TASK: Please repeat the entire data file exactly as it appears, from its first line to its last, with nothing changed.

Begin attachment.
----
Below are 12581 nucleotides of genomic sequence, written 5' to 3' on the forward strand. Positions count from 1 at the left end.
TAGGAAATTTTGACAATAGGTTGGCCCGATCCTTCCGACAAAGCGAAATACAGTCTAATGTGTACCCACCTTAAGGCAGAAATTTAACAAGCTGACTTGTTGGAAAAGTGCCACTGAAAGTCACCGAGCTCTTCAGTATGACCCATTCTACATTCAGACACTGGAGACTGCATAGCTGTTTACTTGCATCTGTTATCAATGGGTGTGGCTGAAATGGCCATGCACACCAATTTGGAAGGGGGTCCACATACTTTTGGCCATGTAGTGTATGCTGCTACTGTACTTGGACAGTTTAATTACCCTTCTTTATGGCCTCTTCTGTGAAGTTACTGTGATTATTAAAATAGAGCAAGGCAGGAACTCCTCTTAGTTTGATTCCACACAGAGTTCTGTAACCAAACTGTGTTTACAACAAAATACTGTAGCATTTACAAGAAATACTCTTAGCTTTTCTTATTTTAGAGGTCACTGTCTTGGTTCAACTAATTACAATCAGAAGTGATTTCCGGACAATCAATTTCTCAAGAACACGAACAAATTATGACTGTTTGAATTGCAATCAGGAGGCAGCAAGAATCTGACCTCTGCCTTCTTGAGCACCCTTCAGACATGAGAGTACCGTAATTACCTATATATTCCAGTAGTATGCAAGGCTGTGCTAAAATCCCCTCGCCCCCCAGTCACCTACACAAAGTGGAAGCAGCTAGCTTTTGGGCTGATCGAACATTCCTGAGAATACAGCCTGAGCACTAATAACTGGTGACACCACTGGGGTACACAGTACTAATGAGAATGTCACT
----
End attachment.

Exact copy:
Below are 12581 nucleotides of genomic sequence, written 5' to 3' on the forward strand. Positions count from 1 at the left end.
TAGGAAATTTTGACAATAGGTTGGCCCGATCCTTCCGACAAAGCGAAATACAGTCTAATGTGTACCCACCTTAAGGCAGAAATTTAACAAGCTGACTTGTTGGAAAAGTGCCACTGAAAGTCACCGAGCTCTTCAGTATGACCCATTCTACATTCAGACACTGGAGACTGCATAGCTGTTTACTTGCATCTGTTATCAATGGGTGTGGCTGAAATGGCCATGCACACCAATTTGGAAGGGGGTCCACATACTTTTGGCCATGTAGTGTATGCTGCTACTGTACTTGGACAGTTTAATTACCCTTCTTTATGGCCTCTTCTGTGAAGTTACTGTGATTATTAAAATAGAGCAAGGCAGGAACTCCTCTTAGTTTGATTCCACACAGAGTTCTGTAACCAAACTGTGTTTACAACAAAATACTGTAGCATTTACAAGAAATACTCTTAGCTTTTCTTATTTTAGAGGTCACTGTCTTGGTTCAACTAATTACAATCAGAAGTGATTTCCGGACAATCAATTTCTCAAGAACACGAACAAATTATGACTGTTTGAATTGCAATCAGGAGGCAGCAAGAATCTGACCTCTGCCTTCTTGAGCACCCTTCAGACATGAGAGTACCGTAATTACCTATATATTCCAGTAGTATGCAAGGCTGTGCTAAAATCCCCTCGCCCCCCAGTCACCTACACAAAGTGGAAGCAGCTAGCTTTTGGGCTGATCGAACATTCCTGAGAATACAGCCTGAGCACTAATAACTGGTGACACCACTGGGGTACACAGTACTAATGAGAATGTCACT